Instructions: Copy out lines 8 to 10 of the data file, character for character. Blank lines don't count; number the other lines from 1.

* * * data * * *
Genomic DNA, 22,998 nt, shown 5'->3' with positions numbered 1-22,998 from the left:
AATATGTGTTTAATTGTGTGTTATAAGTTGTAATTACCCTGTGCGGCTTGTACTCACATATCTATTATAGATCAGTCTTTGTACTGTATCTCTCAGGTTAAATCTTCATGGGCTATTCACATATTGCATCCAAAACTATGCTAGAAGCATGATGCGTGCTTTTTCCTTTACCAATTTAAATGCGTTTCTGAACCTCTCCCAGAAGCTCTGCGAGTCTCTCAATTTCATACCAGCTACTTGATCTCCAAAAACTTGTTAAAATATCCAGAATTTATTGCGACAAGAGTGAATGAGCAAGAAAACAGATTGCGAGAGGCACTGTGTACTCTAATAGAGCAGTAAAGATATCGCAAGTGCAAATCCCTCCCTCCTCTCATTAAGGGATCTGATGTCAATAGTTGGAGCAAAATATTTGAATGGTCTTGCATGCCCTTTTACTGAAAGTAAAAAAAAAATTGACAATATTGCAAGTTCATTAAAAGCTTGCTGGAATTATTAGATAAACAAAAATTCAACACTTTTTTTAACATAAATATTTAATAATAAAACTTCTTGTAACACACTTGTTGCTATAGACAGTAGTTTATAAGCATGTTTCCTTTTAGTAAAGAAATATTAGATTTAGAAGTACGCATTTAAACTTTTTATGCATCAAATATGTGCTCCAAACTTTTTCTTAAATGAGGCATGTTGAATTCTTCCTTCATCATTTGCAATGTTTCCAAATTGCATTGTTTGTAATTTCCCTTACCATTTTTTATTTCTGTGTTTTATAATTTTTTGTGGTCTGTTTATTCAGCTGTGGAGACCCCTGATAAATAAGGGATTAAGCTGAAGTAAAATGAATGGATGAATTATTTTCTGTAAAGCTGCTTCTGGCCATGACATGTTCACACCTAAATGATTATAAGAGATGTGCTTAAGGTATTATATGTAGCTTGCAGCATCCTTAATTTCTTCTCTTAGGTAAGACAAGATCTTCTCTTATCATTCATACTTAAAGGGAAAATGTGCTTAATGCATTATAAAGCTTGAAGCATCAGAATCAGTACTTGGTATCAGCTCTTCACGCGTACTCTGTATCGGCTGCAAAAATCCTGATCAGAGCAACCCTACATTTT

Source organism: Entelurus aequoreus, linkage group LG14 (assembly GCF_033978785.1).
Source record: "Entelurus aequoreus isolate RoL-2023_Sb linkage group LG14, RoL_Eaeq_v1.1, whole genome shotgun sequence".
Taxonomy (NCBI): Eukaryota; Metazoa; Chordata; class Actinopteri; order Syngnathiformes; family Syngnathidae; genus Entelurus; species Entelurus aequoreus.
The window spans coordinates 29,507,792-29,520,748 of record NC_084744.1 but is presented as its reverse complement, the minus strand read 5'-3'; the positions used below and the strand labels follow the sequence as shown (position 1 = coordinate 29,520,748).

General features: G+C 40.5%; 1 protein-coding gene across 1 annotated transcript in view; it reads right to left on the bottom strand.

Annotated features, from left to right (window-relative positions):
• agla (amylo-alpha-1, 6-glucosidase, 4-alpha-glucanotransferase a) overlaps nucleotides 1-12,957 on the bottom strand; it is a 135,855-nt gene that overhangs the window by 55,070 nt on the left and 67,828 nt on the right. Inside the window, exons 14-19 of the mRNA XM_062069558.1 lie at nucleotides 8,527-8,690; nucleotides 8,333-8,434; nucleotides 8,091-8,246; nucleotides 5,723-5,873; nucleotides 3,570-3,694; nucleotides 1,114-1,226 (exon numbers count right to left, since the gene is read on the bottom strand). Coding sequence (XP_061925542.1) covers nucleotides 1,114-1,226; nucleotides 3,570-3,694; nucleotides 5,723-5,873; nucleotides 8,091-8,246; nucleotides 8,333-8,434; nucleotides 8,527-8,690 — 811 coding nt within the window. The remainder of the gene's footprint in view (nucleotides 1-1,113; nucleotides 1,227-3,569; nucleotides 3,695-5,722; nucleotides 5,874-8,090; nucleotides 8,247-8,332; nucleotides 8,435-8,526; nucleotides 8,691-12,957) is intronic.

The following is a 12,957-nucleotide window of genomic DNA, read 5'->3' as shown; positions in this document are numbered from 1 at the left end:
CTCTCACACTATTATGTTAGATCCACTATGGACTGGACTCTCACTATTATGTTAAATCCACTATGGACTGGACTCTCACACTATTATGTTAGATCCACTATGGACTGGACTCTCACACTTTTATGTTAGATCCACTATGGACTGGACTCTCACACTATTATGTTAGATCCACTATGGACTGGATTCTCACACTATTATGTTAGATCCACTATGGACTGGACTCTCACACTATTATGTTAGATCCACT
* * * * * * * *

Annotated features, from left to right (window-relative positions):
• agla (amylo-alpha-1, 6-glucosidase, 4-alpha-glucanotransferase a) overlaps nucleotides 1-12,957 on the bottom strand; it is a 135,855-nt gene that overhangs the window by 55,070 nt on the left and 67,828 nt on the right. Inside the window, exons 14-19 of the mRNA XM_062069558.1 lie at nucleotides 8,527-8,690; nucleotides 8,333-8,434; nucleotides 8,091-8,246; nucleotides 5,723-5,873; nucleotides 3,570-3,694; nucleotides 1,114-1,226 (exon numbers count right to left, since the gene is read on the bottom strand). Coding sequence (XP_061925542.1) covers nucleotides 1,114-1,226; nucleotides 3,570-3,694; nucleotides 5,723-5,873; nucleotides 8,091-8,246; nucleotides 8,333-8,434; nucleotides 8,527-8,690 — 811 coding nt within the window. The remainder of the gene's footprint in view (nucleotides 1-1,113; nucleotides 1,227-3,569; nucleotides 3,695-5,722; nucleotides 5,874-8,090; nucleotides 8,247-8,332; nucleotides 8,435-8,526; nucleotides 8,691-12,957) is intronic.

The following is a 12,957-nucleotide window of genomic DNA, read 5'->3' as shown; positions in this document are numbered from 1 at the left end: